There is another launch platform using a similar format, from a smaller wide-body jet. Cant remember their name - somebody jump in with a link.
Great, just what we need, more satellites stealing my brain-thoughts, driving up my tin-foil-hat budget, ruining my social life, making my skin wrinkle and hair turn grey. . . .
Are you thinking of the Pegasus from Orbital Science (now Northrop Grumman) using a solid rocket booster launched from a Lockheed Tristar?
Yes that’s it –– Pegasus is the branding.
Fox one, indicates launch of a semi-active radar-guided missile.
Fox two, indicates launch of an infrared-guided missile.
Fox three, indicates launch of an active radar-guided missile.
I wonder what the Brevity Code is for, “I’ve just launched an orbital insertion vehicle”?
It would have to be FireFox… but “You must think… in Russian.”
Gant, can you fly that plane? Really fly it?
isn’t quaint that even high tech devices have patent drawings with little hand drawn scripty notations
There was Paul Allen’s Stratolaunch, which died with him. I think his sister is in charge of his assets now. They built a heavy lift launcher from two 747’s, but I think the actual rockets were to come from Scaled Composites. The shuttering of this firm seems like the right decision, but it was a dream of Allen’s.
I remember that concept with the dual 747 fuselages - it was not that. It was the small L1011 mid size wide body like plane with the missile under the fuselage.
Then probably the “Pegasus” ? I seem to recall there just wasn’t really a mission for that rocket…I think they were maybe hoping it to be an ASAT weapon candidate?? I dunno, long time ago
here is the wikipedia summary:
The original Stratolaunch was going to team up with SpaceX. It would have dropped a four or five engine version of the Falcon 9, but the partnership foundered when SpaceX realised it couldn’t devote resources to two variants of the Falcon 9.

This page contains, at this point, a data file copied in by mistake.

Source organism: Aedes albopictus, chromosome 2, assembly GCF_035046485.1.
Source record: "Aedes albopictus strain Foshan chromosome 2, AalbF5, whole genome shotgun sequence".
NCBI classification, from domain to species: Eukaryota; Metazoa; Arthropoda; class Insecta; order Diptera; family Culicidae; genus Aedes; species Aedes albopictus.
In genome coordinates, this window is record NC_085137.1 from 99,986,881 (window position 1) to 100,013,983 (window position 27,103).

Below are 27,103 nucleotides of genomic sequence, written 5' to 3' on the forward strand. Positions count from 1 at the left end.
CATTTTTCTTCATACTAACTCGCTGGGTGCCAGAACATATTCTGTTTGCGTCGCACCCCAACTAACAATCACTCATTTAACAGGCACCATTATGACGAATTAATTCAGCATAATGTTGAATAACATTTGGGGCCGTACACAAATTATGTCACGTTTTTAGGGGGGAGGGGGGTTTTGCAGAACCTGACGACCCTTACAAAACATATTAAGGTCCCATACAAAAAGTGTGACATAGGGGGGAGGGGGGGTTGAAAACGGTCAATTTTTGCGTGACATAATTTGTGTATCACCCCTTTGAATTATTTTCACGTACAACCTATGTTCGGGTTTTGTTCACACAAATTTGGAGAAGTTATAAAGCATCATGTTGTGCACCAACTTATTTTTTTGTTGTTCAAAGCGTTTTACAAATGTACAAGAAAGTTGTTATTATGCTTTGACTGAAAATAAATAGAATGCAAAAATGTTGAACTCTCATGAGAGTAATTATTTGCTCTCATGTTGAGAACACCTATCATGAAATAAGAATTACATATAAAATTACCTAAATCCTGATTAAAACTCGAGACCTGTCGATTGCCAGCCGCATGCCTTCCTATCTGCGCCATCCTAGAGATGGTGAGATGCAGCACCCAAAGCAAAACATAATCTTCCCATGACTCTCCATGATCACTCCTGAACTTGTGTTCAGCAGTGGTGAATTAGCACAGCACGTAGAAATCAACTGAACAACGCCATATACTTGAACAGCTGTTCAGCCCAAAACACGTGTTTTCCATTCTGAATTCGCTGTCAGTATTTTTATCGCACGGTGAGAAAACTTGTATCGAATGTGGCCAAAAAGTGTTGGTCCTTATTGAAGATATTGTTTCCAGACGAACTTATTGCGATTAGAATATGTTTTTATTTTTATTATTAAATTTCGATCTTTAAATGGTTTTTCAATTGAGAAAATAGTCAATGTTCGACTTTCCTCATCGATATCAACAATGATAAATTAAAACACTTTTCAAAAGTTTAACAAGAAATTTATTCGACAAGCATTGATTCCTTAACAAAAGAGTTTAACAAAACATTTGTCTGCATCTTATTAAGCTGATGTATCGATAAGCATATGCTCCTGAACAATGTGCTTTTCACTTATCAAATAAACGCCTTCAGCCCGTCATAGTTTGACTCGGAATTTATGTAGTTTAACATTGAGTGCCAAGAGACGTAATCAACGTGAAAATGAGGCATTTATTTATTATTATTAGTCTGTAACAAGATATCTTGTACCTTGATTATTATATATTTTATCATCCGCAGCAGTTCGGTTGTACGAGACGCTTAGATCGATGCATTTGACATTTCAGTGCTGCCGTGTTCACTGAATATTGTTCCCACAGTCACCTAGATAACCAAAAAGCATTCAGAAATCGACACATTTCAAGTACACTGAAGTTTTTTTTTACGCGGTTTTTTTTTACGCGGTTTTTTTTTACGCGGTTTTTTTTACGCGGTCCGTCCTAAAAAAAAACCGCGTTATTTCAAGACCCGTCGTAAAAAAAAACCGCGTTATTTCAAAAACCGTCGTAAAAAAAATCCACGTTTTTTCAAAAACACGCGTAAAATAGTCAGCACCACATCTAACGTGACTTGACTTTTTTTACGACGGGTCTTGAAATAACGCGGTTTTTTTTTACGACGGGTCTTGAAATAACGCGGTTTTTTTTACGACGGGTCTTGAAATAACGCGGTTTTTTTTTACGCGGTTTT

The Orbital Sciences (later Orbital ATK, now Northrup-Grumman Innovation Systems) Pegasus was the word’s first privately-developed commercial orbital launcher, developed way back in 1982.
Its three solid-fuel stages, though similar to ICBM designs, were custom-designed for Orbital by Morton Thiokol (later bought by ATK, then part of Orbital ATK, now also a Northrup-Grumman division)., with a wing built by Burt Rutan’s Scaled Composites.
It’s still operational today, but its limited capacity, very limited mission cadence (1-2 flights per year) and a price of about $50M per launch make it a very tough sell in today’s market.
(By contrast, LauncherOne is currently projected to cost $12M per launch, about the same as the Rocket Lab Electron, though they both carry less mass than the Pegasus.)
There are a couple other small-sat and microsat launchers that plan to launch smaller rockets from small (fighter-sized) carrier aircraft currently under development, and of course the now-revived Stratolaunch is looking to build a variety of launchers (including a small space place) to be dropped from its humongous Roc carrier aircraft, already flying.
And the USAF once tried dropping a Minuteman ICBM out the back of a C-130 cargo plane.
By and large, though, aerial drop launch isn’t a very promising method. Its obvious advantages are mostly negated by other less obvious factors.